- Chest infection – how long before exercise?
Had a nasty chest infection, which now seems to be clear; that is, mucous now normal coloured & no more burning sensations when I cough.
i feel fine but I’m still producing a lot of thick but not discoloured phlegm & as a result I’m very rattly when I breathe. I’m also asthmatic but my inhalers now seem to be working as normal.
ive been feeling ok but rattly chested for about 3 days now – is it too soon to resume exercise or should I wait a bit longer?Posted 2 years ago
IME best to wait a few more days till it’s fully gone, especially in cold and/or damp air, otherwise it’ll just drag on. YMMV, though, plus gentle exercise in the warm may be fine.Posted 2 years ago
Done a couple of long dog walks (6-10k) at a reasonable pace & don’t feel any worse at the end so I might risk an indoor treadmill session tomorrow.Posted 2 years ago
Wait a bit. I rushed back a few years ago. Resulted in the chest infection coming back, more antibiotics, hospital visits, xrays. 3 months of illness and faff all in. So don’t do what I did.Posted 2 years ago
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Oh, I’ve got a rattly chest type infection thing at the moment. But it’s only cloudy stuff, not green… Maybe I should stop riding to work at 6am. Or listen to my wife and go to a doctor. #maleidiot
I kind of just assumed that as it was probably viral it should clear up on its own…Posted 2 years ago
Wait as long as you can, I ignored the early signs on a race morning last summer then rushed back afterwards.
Ended up losing a good two months, by the time I got my fitness back up it was October.Posted 2 years ago
stil waiting for mine to clear from Christmas. Its not and its rubbish….Posted 2 years ago
IANAD and I’m sure someone will be along to tell me I’m wrong but……
I used to be of the opinion that if it was above the neck then crack on, below the neck and stop. I’ve changed since; I hypothesize that if you have an upper resp tract infection (nose / sore throat, etc.) then heavy exercise and the associated deep breathing / sniffing / Inhaling of masses of phlegm and saliva and snot I think drags the muck down into the deeper parts of the lungs where it can then fester and grow and while you might not end up making it worse, for the sake of a few extra days of recovery then you might.Posted 2 years ago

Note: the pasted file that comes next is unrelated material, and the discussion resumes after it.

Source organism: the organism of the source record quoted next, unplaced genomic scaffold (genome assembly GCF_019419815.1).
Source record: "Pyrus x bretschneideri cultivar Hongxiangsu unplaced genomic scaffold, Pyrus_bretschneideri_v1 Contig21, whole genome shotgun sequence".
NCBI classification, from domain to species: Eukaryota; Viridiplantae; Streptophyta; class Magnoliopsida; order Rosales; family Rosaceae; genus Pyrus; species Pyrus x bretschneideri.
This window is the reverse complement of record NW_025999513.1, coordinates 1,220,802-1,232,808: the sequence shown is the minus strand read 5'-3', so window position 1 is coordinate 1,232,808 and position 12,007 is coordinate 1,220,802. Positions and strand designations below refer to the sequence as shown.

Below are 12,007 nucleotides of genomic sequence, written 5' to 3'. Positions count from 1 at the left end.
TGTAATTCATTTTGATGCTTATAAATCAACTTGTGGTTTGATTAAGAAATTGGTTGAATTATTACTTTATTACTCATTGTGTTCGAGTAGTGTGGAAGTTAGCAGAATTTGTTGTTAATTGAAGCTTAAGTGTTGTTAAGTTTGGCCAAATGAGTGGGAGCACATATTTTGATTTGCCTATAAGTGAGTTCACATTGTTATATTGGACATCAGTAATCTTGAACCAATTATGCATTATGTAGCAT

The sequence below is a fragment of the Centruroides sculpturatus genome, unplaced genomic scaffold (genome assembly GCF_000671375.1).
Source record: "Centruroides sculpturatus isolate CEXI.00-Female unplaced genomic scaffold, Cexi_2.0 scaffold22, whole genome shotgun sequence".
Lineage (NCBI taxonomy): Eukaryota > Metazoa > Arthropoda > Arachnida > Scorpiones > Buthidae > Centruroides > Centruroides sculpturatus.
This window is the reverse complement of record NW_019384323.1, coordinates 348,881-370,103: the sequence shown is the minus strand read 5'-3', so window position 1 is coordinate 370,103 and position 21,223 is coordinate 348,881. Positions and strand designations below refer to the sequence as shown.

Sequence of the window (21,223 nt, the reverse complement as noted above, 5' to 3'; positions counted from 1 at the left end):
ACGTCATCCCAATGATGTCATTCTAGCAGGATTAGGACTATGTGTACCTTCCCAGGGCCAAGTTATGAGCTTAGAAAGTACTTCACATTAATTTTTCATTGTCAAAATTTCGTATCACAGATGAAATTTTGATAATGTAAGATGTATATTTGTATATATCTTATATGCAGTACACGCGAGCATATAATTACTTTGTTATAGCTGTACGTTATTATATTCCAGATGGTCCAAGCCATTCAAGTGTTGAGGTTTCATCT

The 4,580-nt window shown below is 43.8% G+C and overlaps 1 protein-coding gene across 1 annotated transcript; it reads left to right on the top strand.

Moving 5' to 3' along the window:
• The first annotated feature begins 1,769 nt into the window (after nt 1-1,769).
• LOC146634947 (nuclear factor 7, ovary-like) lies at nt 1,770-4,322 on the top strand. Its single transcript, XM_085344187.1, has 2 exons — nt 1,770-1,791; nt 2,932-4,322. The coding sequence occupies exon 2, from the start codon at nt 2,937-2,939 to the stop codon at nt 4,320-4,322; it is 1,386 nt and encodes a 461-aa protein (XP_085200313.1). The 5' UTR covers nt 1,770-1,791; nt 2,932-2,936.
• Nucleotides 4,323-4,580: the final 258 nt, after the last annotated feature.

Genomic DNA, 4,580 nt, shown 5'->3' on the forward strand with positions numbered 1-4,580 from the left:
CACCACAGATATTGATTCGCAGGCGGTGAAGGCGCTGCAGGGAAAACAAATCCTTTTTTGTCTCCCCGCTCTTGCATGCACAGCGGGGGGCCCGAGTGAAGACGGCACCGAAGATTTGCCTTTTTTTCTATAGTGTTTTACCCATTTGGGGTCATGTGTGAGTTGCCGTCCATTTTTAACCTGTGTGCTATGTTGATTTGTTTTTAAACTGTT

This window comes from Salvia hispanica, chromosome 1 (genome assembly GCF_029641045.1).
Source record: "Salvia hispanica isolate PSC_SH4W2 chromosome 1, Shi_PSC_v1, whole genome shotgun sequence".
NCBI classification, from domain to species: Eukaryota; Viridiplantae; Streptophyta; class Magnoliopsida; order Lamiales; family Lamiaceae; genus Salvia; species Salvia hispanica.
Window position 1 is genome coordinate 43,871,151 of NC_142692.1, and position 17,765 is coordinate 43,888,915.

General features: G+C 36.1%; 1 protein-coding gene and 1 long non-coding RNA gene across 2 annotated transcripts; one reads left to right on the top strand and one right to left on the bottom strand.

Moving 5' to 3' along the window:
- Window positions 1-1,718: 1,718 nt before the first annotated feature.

IMO gentle exercise is good as it helps deep breathing and clearing the muck. Howeer exercise with chest infections is also linked vaguely with sudden deth.
so my view ( and although I am a nurse this is NOT my area of expertise) is a bimble is fine even beneficial. Beasting yourself uphill is a no noPosted 2 years ago
Thanks all.Posted 2 years ago
A clear week after you feel “right” and then be gentle. It’s not nice to get ill again.Posted 2 years ago
I wouldn’t go any more intensive than zone 2 heart rate (or power meter if you have one) for several days and then judge how your airways feel, before thinking about increasing intensity.Posted 2 years ago
>Done a couple of long dog walks (6-10k) at a reasonable pace & don’t feel any worse at the end so I might risk an indoor treadmill session tomorrow.
This sounds ideal. A graded return to activity is what you are looking for, and as TJ points out moderate exercise is massively beneficial as it clears secretions. So, yes, hit the treadmill but don’t rush into a marathon!!!! Take a look at one of those programs for complete beginners, where you start with 15 mins of running/walking, that should be perfect! 🙂Posted 2 years ago
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